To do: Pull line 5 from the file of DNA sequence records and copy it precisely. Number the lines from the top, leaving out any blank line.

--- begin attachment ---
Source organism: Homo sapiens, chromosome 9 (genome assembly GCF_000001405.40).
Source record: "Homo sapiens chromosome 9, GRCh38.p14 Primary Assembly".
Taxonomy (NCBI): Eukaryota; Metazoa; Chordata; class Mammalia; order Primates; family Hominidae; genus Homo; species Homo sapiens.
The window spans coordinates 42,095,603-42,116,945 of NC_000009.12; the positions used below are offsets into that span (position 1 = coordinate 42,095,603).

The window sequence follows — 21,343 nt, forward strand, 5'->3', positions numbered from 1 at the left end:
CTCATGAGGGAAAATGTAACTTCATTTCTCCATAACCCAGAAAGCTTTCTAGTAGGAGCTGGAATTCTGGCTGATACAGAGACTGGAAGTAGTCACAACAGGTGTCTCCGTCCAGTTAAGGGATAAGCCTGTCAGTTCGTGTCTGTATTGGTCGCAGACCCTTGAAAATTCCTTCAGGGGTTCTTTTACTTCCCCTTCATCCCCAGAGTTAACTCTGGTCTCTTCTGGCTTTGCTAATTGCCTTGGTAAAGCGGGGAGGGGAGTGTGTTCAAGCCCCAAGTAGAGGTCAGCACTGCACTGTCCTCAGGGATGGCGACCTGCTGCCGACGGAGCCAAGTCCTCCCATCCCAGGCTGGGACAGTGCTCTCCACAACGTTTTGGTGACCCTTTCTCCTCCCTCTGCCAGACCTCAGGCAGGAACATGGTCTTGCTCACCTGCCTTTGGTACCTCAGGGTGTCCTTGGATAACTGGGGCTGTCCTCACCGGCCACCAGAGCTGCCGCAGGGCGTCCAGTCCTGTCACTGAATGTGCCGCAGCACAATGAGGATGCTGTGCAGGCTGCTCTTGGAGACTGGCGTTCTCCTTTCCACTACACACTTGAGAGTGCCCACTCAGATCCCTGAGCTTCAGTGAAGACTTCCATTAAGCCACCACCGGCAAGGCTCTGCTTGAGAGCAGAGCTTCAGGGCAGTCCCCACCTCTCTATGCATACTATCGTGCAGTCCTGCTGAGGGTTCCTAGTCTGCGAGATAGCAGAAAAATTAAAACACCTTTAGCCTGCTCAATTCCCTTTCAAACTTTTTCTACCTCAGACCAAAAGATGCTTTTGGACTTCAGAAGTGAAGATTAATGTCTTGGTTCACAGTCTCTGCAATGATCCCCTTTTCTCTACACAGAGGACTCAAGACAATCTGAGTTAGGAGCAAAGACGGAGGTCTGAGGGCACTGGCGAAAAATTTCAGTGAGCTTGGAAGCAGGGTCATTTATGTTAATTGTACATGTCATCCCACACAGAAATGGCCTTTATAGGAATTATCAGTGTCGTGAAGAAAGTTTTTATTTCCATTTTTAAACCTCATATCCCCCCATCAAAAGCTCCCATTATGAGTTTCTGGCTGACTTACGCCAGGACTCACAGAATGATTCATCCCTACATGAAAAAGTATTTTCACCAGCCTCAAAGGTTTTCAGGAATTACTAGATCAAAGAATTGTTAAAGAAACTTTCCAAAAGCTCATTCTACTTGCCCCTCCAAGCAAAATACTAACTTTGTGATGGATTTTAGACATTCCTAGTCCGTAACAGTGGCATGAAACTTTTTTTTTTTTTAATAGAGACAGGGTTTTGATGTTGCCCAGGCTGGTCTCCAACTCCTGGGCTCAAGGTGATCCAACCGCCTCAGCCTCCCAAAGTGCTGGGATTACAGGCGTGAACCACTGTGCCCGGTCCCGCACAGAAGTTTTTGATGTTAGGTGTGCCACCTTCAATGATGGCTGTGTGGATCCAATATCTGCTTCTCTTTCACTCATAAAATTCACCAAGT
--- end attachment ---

The window sequence follows — 21,343 nt, forward strand, 5'->3', positions numbered from 1 at the left end: